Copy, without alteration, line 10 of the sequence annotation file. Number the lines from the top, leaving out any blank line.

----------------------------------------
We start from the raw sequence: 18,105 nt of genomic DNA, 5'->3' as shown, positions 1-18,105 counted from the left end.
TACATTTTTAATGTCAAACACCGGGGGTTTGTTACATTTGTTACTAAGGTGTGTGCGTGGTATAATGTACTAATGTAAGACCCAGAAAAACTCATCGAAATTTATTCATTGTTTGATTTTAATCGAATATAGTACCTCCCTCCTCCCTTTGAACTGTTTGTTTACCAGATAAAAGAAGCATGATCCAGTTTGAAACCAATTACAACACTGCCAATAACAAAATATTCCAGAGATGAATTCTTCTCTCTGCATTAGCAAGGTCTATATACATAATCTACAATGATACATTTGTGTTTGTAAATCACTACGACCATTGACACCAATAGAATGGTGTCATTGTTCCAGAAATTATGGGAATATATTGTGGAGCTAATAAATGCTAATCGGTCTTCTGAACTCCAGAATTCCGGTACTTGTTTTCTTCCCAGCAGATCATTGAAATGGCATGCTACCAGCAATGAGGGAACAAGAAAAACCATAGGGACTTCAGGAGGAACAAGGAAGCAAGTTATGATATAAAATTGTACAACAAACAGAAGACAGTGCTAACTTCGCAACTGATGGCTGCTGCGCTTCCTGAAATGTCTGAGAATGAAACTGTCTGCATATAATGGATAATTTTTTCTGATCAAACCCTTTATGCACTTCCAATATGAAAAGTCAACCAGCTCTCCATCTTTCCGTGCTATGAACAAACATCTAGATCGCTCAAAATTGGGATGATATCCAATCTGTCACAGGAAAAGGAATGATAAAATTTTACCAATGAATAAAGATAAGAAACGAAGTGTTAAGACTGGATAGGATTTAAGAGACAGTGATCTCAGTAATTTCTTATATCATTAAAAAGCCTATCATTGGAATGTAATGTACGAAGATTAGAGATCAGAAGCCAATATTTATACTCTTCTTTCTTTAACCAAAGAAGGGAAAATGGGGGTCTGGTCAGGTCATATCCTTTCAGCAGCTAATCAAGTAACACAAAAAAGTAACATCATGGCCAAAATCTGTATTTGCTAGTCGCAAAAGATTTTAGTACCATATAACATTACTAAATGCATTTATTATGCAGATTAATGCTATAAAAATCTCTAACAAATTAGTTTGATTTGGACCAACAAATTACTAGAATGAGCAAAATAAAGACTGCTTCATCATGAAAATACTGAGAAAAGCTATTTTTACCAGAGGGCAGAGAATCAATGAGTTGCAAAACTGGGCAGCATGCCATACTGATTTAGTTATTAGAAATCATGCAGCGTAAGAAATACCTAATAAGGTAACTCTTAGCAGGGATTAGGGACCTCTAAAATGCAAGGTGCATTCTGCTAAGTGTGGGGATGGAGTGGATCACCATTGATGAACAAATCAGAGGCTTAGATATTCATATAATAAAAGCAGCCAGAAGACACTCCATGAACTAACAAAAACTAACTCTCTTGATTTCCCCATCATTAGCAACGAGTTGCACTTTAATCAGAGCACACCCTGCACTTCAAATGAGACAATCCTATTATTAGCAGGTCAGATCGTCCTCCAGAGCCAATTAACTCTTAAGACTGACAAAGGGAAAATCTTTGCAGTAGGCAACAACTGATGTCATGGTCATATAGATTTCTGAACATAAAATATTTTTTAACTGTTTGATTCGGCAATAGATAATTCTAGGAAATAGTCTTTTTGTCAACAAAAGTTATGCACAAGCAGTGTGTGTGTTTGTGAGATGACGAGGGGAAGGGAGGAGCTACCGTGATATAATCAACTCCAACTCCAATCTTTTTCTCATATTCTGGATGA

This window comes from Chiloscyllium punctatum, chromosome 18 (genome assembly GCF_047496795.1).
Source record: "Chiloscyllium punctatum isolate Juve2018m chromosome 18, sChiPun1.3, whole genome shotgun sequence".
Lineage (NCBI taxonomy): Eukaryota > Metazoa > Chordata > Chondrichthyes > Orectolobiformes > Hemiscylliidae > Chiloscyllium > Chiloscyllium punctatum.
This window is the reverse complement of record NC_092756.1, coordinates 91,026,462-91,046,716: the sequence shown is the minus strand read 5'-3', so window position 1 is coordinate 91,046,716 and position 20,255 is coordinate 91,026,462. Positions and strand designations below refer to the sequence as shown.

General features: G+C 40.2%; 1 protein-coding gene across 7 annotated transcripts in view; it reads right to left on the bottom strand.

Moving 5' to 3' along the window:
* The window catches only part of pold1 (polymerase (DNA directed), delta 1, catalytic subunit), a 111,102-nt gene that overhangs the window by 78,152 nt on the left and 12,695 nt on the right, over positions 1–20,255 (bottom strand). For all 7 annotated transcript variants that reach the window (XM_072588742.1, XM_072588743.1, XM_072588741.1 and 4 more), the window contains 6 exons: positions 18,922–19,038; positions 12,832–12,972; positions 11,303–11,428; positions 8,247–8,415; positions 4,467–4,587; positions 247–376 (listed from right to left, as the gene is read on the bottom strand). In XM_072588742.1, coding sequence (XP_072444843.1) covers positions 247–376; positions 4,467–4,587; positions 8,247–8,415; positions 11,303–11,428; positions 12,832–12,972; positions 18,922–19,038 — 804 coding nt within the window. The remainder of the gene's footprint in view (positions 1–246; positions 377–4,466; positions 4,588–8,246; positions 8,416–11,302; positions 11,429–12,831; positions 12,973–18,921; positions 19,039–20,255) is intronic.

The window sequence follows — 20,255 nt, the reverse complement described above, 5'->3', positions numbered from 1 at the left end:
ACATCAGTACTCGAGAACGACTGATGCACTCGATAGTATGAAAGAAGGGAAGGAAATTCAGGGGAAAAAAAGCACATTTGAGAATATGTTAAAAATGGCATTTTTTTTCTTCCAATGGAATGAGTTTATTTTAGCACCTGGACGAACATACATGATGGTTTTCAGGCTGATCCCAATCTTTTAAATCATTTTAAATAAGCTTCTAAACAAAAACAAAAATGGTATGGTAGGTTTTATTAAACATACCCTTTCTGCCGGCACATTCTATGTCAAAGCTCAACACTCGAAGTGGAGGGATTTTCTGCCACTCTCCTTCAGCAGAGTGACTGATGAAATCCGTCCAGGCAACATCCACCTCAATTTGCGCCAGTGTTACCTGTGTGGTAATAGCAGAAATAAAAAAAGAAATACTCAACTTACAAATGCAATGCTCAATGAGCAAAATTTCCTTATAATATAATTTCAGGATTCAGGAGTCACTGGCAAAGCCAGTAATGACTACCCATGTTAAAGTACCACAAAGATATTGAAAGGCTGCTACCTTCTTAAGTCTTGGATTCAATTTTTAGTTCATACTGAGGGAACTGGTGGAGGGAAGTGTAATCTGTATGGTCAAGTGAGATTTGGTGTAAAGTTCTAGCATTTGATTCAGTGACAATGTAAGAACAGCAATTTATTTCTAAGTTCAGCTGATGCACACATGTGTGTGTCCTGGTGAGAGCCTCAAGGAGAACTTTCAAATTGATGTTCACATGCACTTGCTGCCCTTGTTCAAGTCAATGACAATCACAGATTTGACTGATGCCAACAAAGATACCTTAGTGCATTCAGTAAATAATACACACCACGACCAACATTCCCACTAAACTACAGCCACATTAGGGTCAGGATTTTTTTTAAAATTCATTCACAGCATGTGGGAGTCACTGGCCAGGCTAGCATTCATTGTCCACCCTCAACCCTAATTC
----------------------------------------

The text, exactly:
The window sequence follows — 20,255 nt, the reverse complement described above, 5'->3', positions numbered from 1 at the left end: